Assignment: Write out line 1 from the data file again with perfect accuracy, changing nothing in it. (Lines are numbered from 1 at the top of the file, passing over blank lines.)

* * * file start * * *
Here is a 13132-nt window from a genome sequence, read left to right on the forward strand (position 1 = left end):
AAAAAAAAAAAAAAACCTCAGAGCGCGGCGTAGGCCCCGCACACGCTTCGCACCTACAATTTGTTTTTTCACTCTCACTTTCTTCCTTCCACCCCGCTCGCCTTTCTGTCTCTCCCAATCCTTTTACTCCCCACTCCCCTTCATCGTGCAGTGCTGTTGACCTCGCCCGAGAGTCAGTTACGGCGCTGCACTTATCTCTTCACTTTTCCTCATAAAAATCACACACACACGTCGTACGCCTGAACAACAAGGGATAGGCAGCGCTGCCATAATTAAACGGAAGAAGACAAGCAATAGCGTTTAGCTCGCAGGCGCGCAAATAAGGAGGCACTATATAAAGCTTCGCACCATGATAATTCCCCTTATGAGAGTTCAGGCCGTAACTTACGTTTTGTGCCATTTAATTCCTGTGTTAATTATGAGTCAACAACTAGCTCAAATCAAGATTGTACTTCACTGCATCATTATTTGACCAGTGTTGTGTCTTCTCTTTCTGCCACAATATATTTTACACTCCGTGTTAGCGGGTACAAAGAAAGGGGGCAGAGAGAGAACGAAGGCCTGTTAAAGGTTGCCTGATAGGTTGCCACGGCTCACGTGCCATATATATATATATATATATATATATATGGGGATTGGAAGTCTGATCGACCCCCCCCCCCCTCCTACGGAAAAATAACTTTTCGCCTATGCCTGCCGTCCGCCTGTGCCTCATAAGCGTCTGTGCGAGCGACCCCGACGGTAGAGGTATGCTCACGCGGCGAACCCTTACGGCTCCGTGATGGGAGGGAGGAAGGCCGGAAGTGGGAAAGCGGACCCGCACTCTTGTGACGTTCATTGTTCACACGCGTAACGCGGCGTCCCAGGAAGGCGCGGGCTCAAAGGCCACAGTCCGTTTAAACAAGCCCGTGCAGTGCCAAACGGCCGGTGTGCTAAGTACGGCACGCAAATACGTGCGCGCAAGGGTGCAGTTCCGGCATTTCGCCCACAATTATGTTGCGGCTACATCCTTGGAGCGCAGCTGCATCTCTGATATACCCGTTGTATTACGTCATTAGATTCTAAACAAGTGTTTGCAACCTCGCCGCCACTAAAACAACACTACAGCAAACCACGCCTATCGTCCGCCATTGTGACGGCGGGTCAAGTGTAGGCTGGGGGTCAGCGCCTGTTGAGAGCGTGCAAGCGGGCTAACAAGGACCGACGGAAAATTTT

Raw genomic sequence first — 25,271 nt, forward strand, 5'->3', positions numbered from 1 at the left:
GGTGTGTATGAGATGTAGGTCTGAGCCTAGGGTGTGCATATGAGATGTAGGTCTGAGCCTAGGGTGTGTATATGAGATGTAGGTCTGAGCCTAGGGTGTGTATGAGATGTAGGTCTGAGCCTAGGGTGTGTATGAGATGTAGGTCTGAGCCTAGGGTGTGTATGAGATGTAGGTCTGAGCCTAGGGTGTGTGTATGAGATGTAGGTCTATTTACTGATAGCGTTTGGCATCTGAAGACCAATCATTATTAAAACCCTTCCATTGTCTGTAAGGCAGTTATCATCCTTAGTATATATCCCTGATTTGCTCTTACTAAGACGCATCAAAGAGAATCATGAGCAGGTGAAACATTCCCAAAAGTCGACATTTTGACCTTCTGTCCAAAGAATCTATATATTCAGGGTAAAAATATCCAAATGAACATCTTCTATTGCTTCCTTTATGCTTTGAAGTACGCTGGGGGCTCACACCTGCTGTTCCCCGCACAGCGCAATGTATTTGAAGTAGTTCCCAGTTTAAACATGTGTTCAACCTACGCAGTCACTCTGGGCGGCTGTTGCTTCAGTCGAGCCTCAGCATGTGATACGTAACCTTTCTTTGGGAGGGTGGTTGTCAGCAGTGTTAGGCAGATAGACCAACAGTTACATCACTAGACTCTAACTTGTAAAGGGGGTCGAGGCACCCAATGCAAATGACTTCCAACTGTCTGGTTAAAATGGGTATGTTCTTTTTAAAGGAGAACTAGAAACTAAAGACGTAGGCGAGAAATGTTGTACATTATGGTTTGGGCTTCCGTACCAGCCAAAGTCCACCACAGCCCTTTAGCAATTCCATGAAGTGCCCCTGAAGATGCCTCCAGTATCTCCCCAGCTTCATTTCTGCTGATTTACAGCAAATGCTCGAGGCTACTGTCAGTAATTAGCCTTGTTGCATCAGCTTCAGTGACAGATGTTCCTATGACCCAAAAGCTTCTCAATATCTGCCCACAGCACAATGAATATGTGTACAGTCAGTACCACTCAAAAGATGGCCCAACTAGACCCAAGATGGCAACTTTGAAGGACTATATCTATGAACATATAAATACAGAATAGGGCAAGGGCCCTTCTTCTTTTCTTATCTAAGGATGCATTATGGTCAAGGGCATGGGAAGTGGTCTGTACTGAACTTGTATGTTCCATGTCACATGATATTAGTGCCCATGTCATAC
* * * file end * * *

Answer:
Here is a 13132-nt window from a genome sequence, read left to right on the forward strand (position 1 = left end):